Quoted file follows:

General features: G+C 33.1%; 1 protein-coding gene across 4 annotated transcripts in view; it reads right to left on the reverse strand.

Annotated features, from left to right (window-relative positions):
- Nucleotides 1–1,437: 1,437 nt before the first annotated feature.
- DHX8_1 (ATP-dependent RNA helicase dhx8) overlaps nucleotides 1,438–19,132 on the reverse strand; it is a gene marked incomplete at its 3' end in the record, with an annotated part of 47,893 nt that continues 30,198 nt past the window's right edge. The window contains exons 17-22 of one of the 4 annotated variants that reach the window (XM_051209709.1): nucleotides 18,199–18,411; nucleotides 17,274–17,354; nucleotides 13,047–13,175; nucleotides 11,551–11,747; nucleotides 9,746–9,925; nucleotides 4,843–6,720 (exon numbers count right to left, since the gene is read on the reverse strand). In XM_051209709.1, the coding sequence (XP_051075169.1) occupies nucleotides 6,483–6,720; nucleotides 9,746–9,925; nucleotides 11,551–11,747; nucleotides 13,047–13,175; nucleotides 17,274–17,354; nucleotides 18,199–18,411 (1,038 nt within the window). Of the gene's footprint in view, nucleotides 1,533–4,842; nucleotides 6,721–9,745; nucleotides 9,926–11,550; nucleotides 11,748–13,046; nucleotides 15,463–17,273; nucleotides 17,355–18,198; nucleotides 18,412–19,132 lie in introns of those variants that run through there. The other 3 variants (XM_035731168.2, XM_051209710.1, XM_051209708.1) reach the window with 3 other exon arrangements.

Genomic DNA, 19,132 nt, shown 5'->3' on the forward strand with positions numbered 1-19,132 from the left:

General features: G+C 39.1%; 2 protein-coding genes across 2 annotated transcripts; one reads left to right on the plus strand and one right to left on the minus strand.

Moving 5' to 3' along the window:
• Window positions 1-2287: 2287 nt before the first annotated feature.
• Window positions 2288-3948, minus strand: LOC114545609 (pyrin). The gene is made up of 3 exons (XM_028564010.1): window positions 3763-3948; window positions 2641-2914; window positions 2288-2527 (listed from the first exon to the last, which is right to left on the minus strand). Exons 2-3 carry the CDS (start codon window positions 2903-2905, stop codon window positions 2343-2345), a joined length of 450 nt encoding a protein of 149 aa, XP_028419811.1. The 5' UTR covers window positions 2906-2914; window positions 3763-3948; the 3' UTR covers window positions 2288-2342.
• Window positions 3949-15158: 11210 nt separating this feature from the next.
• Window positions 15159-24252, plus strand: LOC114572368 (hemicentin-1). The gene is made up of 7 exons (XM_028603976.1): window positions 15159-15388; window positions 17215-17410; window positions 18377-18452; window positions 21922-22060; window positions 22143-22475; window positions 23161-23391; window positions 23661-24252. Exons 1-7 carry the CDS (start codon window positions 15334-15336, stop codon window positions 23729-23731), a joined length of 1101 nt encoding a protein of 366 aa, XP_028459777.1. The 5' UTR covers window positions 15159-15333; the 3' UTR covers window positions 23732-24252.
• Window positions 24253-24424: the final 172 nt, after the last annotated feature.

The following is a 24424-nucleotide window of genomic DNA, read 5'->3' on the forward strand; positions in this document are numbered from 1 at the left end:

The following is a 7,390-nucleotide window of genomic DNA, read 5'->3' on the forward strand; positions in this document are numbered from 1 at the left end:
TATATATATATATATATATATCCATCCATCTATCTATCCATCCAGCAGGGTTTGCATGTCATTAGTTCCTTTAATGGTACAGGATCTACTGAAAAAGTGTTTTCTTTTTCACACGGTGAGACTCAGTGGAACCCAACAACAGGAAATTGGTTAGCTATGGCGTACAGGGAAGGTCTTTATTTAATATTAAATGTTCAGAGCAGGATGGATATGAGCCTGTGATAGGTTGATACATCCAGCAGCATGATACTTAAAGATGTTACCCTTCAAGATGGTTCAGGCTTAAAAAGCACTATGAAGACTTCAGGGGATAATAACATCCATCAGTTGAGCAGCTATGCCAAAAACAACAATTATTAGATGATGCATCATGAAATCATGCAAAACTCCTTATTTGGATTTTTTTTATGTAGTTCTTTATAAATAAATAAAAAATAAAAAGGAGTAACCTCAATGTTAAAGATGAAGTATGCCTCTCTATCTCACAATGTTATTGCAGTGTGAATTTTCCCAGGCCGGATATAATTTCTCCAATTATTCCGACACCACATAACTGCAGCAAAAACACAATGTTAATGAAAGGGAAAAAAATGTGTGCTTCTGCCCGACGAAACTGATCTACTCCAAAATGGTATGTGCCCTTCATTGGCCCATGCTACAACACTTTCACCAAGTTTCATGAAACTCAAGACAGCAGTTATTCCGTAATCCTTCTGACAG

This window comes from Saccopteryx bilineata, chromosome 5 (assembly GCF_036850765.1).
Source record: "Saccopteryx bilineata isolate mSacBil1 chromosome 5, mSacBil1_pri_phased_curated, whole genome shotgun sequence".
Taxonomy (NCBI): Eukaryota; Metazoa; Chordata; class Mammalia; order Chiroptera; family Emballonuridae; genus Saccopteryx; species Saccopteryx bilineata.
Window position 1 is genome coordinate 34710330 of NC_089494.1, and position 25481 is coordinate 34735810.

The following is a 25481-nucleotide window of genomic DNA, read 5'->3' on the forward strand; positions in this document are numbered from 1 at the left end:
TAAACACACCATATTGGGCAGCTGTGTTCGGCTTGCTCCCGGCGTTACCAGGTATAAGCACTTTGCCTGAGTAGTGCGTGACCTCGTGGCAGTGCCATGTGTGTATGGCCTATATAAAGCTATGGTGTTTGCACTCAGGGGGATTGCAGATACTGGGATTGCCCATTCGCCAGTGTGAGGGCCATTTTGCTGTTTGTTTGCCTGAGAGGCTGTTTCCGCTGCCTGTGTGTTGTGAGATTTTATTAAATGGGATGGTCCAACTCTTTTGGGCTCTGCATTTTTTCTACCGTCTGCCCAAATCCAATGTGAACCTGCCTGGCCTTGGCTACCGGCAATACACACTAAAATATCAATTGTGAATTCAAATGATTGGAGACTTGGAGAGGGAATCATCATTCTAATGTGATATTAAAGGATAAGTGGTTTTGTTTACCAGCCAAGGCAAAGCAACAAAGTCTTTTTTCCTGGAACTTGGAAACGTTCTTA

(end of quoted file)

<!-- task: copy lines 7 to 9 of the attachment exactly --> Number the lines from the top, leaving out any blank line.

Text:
Moving 5' to 3' along the window:
• Window positions 1-2287: 2287 nt before the first annotated feature.
• Window positions 2288-3948, minus strand: LOC114545609 (pyrin). The gene is made up of 3 exons (XM_028564010.1): window positions 3763-3948; window positions 2641-2914; window positions 2288-2527 (listed from the first exon to the last, which is right to left on the minus strand). Exons 2-3 carry the CDS (start codon window positions 2903-2905, stop codon window positions 2343-2345), a joined length of 450 nt encoding a protein of 149 aa, XP_028419811.1. The 5' UTR covers window positions 2906-2914; window positions 3763-3948; the 3' UTR covers window positions 2288-2342.